Weaver says that offsets can’t be used as a substitute for prevention. They should only be used to reduce emissions that are unavoidable such as worker commutes. “What wears the trousers in climate action is the reduction of emissions,” he says. “Voluntary offsetting is only meaningful as part of a carbon measurement and reduction strategy, where you reduce where you can and offset what’s left over.”
Much of the criticism levied against New Zealand’s carbon market is in how much our climate strategy relies on offsetting. “New Zealand has a clean and green image, but we’re way behind when it comes to genuine action towards emission reductions,” says Weaver. “Many in the government think they can rely on offsets, but that’s a fiction.”
Others are even more critical of the carbon credits discussion, claiming it is fundamentally misleading. “There’s been a lot of hype around trees,” says climate expert Kevin Trenberth. “But an old-growth forest, by definition, is neutral in regard to carbon.”
Trenberth points out that forests absorb carbon dioxide through photosynthesis. However, most of these gases are released during the colder months. “Twigs and branches, and even trees, fall down and decay on the forest floor and put carbon dioxide back into the atmosphere,” he says.
In that sense, trees exhibit a “breathing” effect wherein they absorb and release carbon dioxide seasonally. Although forests may consume carbon, what goes in one side must go out the other. This highlights a fundamental flaw with the mechanism of carbon offsetting. It is that CO2 isn’t being removed, it’s just being put in temporary storage. Carbon dioxide has an estimated lifespan of several hundred years, so that offsets are less effective and more of a deferral.
This is especially concerning as the climate is getting worse. “The problem is, we have bushfires in Australia, wildfires in California, in Portugal, in Spain, and Russia,” Trenberth says. “All of a sudden those offsets are gone. They’re back in the atmosphere.”
Sean Weaver points to the fact that there are ways to mitigate these risks. “Forests can, and do, burn down. Carbon projects have to account for that and find a way to manage that risk,” he says. “[Offset projects will]As a buffer, you should keep a certain percentage of these credits in reserve. Credits in reserve can be used to replace credits that are lost in a fire. The lost forest can then be regrown to the same size it was before.”
Simply put, people who generate the offsets can replace damaged offsets with other offsettings. Though this safety net isn’t enough to make carbon credits a substitute for genuine action.
What can we do instead
Trenberth believes the only solution to New Zealand’s emissions is a strategy we’ve been putting off for years: a true push for renewable energy. “New Zealand has tremendous resources in terms of wind power,” he says. “Nobody’s even talking about off-shore wind power because we’ve yet to exploit the wind power on land.”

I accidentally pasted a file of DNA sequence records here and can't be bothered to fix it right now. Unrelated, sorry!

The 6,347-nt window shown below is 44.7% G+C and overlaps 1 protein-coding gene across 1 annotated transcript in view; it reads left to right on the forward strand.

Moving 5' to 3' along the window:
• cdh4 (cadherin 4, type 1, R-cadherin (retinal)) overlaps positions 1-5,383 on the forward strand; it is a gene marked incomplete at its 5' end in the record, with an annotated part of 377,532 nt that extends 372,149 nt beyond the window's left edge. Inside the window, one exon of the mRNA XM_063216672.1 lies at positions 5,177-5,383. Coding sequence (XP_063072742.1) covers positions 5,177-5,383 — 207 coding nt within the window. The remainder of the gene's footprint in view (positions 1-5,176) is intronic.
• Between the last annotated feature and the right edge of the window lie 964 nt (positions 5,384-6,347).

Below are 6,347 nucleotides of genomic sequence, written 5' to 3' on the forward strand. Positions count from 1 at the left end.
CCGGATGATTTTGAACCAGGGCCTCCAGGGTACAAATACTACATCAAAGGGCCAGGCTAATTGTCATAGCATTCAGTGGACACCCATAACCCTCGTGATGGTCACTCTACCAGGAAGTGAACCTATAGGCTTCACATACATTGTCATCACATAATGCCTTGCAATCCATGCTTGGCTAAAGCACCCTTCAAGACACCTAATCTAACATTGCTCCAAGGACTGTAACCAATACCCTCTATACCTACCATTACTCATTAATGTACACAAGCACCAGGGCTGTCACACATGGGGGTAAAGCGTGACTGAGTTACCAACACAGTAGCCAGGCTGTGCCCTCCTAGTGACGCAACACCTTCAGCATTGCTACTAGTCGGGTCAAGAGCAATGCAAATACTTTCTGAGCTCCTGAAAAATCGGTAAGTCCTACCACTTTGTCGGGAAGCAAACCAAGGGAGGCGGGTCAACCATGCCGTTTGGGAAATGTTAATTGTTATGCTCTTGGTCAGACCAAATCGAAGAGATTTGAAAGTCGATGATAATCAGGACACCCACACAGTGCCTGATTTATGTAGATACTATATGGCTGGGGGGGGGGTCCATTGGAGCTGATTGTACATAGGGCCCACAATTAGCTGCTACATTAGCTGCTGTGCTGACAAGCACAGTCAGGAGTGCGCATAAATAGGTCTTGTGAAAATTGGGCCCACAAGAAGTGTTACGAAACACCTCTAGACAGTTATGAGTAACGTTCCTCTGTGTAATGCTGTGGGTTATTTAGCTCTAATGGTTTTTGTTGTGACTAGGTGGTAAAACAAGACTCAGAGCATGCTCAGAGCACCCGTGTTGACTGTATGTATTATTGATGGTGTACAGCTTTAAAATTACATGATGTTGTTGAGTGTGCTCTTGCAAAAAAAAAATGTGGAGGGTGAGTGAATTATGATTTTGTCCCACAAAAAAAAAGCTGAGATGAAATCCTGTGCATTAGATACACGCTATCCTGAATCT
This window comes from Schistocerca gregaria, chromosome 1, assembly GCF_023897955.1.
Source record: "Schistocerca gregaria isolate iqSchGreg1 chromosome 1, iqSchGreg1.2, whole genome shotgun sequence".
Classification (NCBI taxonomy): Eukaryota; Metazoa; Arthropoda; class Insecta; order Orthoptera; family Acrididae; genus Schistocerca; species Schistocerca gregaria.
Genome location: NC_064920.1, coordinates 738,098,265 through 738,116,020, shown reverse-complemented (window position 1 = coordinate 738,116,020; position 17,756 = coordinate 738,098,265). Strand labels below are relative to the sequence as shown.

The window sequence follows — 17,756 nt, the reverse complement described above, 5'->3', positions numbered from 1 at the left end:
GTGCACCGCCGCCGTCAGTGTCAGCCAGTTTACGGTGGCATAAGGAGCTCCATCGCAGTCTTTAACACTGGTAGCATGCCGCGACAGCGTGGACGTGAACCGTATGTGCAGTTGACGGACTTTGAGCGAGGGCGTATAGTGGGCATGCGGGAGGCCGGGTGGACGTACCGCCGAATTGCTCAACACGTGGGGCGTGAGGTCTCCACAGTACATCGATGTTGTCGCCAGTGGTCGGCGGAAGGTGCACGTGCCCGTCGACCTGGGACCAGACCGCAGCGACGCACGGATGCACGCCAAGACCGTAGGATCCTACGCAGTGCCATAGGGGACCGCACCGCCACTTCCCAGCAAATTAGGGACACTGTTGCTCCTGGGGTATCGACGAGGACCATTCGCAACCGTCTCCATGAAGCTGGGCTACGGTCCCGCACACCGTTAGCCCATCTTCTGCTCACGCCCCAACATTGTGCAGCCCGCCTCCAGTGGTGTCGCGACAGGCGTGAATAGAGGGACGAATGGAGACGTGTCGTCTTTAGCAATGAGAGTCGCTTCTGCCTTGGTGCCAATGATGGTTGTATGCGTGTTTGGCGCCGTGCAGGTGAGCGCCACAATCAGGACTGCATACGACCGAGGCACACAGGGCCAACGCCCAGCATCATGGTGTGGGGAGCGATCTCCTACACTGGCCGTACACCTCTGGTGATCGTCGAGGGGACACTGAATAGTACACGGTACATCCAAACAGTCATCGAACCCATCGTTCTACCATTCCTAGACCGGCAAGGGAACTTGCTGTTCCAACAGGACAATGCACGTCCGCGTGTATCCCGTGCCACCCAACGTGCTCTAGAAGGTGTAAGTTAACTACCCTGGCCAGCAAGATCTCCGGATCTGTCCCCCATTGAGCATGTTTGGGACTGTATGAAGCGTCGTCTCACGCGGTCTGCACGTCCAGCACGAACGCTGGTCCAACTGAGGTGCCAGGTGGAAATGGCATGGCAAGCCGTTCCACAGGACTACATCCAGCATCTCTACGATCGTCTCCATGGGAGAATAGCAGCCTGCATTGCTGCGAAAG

Solar power is another area of strong potential. Many territories within the United States, including Trenberth’s home state of Colorado, have a net metering policy. This means that excess power can be used later on, even if it is generated by renewable sources.
“The way this is done in New Zealand is, I think, criminal,” says Trenberth. “Companies like Genesis, who set the rates, buy power back at $0.08/kWh and then sell it for somewhere in the range of $0.26-0.32/kWh.” In other words, excess power generated by solar panels must be repurchased from energy providers, leading many New Zealanders to ignore solar altogether or otherwise limit their usage to hot water.
“[As a result] there’s very little solar on rooftops here, and there are no building codes to encourage it,” he says. “Many countries around the world have seen an explosion of solar power and it just hasn’t been matched in New Zealand.”
One possible use for carbon credits is to temporarily offset car emissions while the country transitions towards electric vehicle infrastructure and greater public transport. Sean Weaver envisions a future in which cars are almost obsolete and cities are designed to encourage pedestrian access and a new public transportation system that incorporates electric scooters.
“[Instead of reinventing public transport] we’re building more highways, making life easier for the current model, the 20th century model,” Weaver says. “That’s not going to deliver the solutions we need. We need ambitious, transformative action.”
Though there is a place for carbon offsets within our climate change strategy, the experts say that place isn’t front and centre. Instead, offsets serve as a valuable supplementary tool for mitigating the effects of unavoidable carbon emissions or during transition periods.
Carbon credits are not supported by critics or advocates. They cannot be used to address climate change on their own. True carbon neutrality is a future in which offsets are not necessary.